Masters of the Air: Is Sandra Wesgate Based on an Actual British Officer?

Apple TV+’s ‘Masters of the Air’ follows the true story of the 100th Bomb Group of the US Air Force and their exploits in the Second World War. The story is about the bravery and perseverance of the men who go through a range of experiences, in the air as well as on the ground, while fighting for their country and trying to stop the fascist forces from taking over Europe. While the show is mainly focused on the 100th, it also deviates a bit into the arcs of other characters, who come in touch with the members of the 100th at one point or another. Sandra Wesgate is one of them. Considering that the show is based on a true story with almost all characters being real people, one wonders about the story behind Sandra. SPOILERS AHEAD

Sandra Wesgate is Inspired by the Women Who Served During WWII

Sandra Wesgate enters the picture when Major Harry Crosby is sent to a conference of the Allies, where he is roomed with a subaltern, A.M. Wesgate. He thinks it would be another man but is shocked to find it’s a woman. This really happened with Crosby, though in real life, she was named Landra Wingate. The show presents an accurate picture of Crosby and her time together, including her mysterious job and Crosby’s internal conflict of feeling more connected to her than his wife, Jean, following his experiences in the war.

In the show, as Crosby and Sandra become friends, it also becomes clear that she knows more about him than he knows about her. For starters, when he asks her what she does, she says she is a punter. Sandra remains coy about her whereabouts, and this further adds to the mystery. The only thing that Crosby knows is that she is a junior officer in the British military. He has no idea whether she serves in the land, air, or naval forces. While it is understood that both of them are expected to keep their real work and their missions a secret, somehow, it turns out that her work is more secretive than his. And here’s why.

While Sandra doesn’t talk about it with Crosby, it’s an educated guess that says that she belongs to the SOE (Special Operations Executive) branch of British intelligence. Created by Churchill during World War II, the SOE was founded to spread British special agents across the enemy territory. They were basically spies who were specifically trained to help the resistance forces in the Nazi-occupied territories, working as couriers and radio operators, among other things. And a bunch of them were women.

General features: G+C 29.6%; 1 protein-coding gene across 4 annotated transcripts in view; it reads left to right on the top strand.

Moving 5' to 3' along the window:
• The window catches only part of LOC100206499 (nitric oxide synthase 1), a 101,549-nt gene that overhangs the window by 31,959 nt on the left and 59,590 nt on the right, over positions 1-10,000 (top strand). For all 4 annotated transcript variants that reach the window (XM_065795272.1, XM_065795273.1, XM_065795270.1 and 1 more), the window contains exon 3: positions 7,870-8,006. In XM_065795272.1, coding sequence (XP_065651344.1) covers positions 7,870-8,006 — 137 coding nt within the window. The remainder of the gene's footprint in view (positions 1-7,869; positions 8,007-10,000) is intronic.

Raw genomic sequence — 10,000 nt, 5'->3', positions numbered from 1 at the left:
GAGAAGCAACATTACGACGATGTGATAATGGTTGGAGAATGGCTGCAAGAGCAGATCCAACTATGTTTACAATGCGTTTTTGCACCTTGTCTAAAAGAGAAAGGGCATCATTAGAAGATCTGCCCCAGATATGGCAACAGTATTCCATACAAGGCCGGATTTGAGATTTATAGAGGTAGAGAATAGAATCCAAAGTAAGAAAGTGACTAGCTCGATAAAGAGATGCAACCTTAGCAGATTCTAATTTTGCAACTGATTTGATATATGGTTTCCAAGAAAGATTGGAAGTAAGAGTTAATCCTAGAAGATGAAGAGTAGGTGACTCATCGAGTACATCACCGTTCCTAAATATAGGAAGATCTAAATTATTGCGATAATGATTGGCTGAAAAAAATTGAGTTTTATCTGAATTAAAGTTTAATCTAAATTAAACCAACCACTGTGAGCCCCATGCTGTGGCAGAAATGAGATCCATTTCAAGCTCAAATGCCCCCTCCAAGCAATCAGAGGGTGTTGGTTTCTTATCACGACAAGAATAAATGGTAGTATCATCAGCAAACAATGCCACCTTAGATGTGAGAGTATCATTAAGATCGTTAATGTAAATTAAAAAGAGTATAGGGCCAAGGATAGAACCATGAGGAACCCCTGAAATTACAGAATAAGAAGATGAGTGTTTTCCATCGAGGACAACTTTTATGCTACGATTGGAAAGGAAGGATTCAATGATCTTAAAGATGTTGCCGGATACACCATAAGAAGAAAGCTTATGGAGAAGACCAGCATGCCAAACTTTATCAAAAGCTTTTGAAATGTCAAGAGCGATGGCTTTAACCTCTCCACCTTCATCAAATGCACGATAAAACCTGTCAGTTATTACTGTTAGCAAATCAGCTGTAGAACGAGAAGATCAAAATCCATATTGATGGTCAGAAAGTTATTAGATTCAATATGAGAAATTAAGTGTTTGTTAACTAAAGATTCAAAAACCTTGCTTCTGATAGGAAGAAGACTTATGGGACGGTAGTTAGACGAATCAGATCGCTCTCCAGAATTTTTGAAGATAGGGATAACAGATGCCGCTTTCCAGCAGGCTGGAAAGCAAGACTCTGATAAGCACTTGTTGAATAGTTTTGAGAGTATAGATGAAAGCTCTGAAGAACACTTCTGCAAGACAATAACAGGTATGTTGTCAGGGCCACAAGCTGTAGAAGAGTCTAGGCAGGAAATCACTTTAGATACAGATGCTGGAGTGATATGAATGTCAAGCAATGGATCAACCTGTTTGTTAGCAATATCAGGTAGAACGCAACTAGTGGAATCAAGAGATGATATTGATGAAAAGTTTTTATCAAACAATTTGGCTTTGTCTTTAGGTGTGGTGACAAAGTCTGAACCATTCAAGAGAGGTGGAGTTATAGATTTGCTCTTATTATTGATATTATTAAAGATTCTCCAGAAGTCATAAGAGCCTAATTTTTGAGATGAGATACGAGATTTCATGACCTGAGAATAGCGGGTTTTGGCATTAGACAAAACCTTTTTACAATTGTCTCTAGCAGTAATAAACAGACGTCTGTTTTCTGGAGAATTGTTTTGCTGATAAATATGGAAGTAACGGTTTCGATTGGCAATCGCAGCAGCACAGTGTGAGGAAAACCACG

While women were not allowed to serve in the military at that point, their importance in covert work couldn’t be understated. Women were considered seemingly harmless and were less likely to be paid attention to, which made them inconspicuous and, hence, invaluable for SOE work. Their training required them to have mastery over some technical elements while also learning unarmed combat. They were also asked to be fluent in the language of the place where they would be planted. If they were to work with the French resistance, they had to speak like someone who had lived their entire life in France. They were also trained to stand the horrors of interrogation by the Gestapo, how to keep their secrets to themselves under an obscene amount of pressure, and were even given suicide pills in case things seemed too far gone.

Odette Sansom (Image Credit: Wikimedia Commons)

The names of women like Odette Sansom and Noor Inayat Khan come to mind while talking about the SOE. Odette, who served as the inspiration for the 1950 film of the same name, worked with the French resistance in Cannes, where she was heavily involved with their operations. When she was caught, she survived interrogation and was sent to the Ravensbrück concentration camp, which she only escaped after the Allied forces liberated the camp.

Khan, on the other hand, wasn’t so lucky. She worked as a radio operator in France, and when she was arrested after being betrayed by a local, she went through severe interrogation, but she didn’t break. She tried to escape several times, but in the end, she was sent to Dachau, where she was executed. Her story is portrayed in the 2019 film ‘A Call to Spy.’ Both Sansom and Khan (posthumously) were awarded the George Cross, becoming the first women to receive Britain’s highest bravery award for civilians.

It is expected that Landra Wingate was also involved in such missions, as shown in the TV series. However, Crosby himself had no idea what she was up to when they were apart. He guessed that she might be involved in intelligence work, but there was nothing he knew beyond that. Like in the show, Crosby and Landra parted ways by the end of the war. His trip home to America helped him get some perspective on his marriage, and when he returned to England, it was clear to him and Landra that their time together was over. Crosby revealed in his book, ‘A Wing and a Prayer,’ that the last time he saw her, she told him she was in a relationship with “a nice American at her office,” and it was easier with him because he was unmarried, unlike Crosby. It seems Landra Wingate preferred to lead a life away from the public limelight, and her fate after the war remains unknown, but the show shines a light on her work and that of many women like her during the uncertain times of the war.

Read More: What Happened to Benny DeMarco and Harry Crosby in Real Life?